The expected amount of genetic identity among a group of individuals is determined by their genetic relationship and is essential in describing the probabilistic interdependence of both genotypes and phenotypes within the group. For instance, given a multivariate normal trait, the dependence between any two individuals is fully determined by the covariance matrix, which, in turn, depends on their degree of relatedness. For non-normal traits, higher order moments involving larger sets of individuals will, generally, be needed. For a pair of individuals, the genetic relatedness is well described by the detailed identity coefficients (Gillois, 1964; Harris, 1964), that specify, given the four genes of the two individuals at a single locus, the probabilities of each way of partitioning the four genes into groups of identical by descent (IBD) genes. The number of detailed identity coefficients for *n* genes, however, is given by the *n*-th Bell number and increases rapidly with the number of individuals being considered. For three individuals, for instance, there are 203 detailed identity coefficients, while for four individuals there are 4140 (Thompson, 1974) (or 66 and 712 if we ignore whether a gene is maternally or paternally inherited).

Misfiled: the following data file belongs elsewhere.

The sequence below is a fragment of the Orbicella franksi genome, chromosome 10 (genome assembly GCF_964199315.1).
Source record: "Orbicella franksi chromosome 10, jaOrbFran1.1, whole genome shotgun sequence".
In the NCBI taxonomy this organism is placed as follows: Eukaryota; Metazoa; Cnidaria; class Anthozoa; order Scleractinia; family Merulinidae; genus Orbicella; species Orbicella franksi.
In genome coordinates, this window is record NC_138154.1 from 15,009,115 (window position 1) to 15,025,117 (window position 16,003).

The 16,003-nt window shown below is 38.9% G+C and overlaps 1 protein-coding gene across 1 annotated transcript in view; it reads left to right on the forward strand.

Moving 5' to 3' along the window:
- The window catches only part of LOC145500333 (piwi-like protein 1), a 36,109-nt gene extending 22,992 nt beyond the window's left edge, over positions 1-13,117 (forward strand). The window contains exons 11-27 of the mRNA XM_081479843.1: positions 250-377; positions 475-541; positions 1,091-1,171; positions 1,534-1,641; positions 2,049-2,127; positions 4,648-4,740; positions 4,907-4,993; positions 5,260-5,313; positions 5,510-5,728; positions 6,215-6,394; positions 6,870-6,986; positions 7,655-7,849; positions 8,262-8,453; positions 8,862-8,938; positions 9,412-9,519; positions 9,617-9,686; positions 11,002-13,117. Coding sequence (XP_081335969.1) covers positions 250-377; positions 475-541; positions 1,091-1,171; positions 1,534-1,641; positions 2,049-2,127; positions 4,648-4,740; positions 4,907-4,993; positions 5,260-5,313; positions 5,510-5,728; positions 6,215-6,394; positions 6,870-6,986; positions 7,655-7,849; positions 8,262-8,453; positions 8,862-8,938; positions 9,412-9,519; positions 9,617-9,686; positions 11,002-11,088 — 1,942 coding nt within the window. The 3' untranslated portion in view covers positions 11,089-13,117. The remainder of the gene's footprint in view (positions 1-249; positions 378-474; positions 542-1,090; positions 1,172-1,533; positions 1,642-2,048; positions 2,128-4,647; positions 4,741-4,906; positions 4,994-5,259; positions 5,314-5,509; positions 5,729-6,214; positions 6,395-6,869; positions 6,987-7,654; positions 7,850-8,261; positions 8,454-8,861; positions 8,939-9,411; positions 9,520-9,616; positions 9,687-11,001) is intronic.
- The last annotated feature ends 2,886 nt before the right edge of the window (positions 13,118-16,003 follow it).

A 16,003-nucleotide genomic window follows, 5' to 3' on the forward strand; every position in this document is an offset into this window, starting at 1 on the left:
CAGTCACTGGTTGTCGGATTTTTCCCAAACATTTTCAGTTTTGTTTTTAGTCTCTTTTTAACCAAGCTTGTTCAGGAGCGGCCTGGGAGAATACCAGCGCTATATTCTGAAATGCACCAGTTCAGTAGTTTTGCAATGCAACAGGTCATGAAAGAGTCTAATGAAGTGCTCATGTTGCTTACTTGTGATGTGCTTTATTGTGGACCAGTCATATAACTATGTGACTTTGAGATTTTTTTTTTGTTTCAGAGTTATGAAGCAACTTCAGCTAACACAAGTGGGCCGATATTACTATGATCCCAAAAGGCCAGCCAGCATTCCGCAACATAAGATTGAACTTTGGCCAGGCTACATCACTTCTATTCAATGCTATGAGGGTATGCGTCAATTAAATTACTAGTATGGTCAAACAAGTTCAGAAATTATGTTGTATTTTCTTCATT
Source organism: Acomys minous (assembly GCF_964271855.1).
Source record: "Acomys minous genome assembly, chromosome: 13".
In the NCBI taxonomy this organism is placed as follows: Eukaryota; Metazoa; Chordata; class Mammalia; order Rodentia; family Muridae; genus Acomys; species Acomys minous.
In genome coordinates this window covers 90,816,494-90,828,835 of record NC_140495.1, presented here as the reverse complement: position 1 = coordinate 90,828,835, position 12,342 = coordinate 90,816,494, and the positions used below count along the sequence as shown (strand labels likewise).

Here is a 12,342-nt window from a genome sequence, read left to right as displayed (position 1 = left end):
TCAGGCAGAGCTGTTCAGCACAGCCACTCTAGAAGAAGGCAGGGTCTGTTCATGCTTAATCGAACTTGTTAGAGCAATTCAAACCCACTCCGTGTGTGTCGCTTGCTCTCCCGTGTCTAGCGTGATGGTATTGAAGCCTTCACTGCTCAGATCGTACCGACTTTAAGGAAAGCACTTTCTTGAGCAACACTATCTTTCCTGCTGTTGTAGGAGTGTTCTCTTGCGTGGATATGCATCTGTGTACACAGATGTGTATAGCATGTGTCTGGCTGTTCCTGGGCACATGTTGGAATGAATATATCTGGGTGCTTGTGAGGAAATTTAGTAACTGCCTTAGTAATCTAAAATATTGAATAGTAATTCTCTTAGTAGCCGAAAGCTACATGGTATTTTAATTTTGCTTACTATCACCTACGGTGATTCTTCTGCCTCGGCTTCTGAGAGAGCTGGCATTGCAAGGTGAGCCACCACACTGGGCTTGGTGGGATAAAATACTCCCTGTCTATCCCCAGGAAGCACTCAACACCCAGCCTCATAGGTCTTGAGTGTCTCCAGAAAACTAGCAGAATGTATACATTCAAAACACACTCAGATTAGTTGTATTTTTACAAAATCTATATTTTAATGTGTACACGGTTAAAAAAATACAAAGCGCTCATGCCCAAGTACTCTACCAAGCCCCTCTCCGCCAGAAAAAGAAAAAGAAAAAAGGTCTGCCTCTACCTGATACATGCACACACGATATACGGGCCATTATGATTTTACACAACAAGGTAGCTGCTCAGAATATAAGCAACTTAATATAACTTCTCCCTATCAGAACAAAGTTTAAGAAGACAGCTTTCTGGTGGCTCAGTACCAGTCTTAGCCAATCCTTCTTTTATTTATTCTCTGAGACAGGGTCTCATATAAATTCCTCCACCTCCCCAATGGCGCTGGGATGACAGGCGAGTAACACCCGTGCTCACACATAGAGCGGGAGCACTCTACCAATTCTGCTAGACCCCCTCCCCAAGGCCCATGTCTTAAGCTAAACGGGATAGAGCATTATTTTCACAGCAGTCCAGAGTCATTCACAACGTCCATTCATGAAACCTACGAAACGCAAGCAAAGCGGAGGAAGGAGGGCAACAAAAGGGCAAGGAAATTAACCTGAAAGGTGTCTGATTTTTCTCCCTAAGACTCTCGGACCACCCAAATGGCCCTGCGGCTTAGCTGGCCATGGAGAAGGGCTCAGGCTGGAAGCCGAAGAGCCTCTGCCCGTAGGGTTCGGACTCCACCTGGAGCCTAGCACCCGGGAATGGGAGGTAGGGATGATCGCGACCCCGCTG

To compute the condensed identity coefficients (i.e. ignoring maternal and paternal inheritance information), one takes a linear combination of generalized kinship coefficients, a generalization of the kinship coefficient to more than two genes. While the standard kinship coefficient is the probability that two randomly drawn genes are IBD, when there are multiple genes there are multiple generalized kinship coefficients where each kinship coefficient is the probability for a particular subset of genes being IBD (Lange and Sinsheimer, 1992; Weeks and Lange 1988). Note that the generalized kinship coefficients differ from identity coefficients only in that in the former, genes are drawn *with* replacement from an individual, while in the latter the genes are drawn *without* replacement. Typically, identity coefficients are used to describe the probabilities of a pair of individuals (or possibly more) having their genes in a particular IBD configuration, whereas generalized kinship coefficients are the probabilities of some set of randomly drawn genes being IBD. The generalized kinship coefficients are determined from straightforward recursive (Harris, 1964; Karigl, 1981; Lange and Sinsheimer, 1992; Weeks and Lange, 1988) or path counting (Cheng *et al.*, 2008; Wright, 1922) algorithms. Executing many recursions, however, one for each generalized kinship coefficient, can be time consuming when the pedigree is large or if identity coefficients for more than two individuals are desired. Here, I present a novel, graphical approach to the problem of computing generalized kinship coefficients that replaces the need for multiple recursions with a single traversal through a graph whose structure is determined by the pedigree.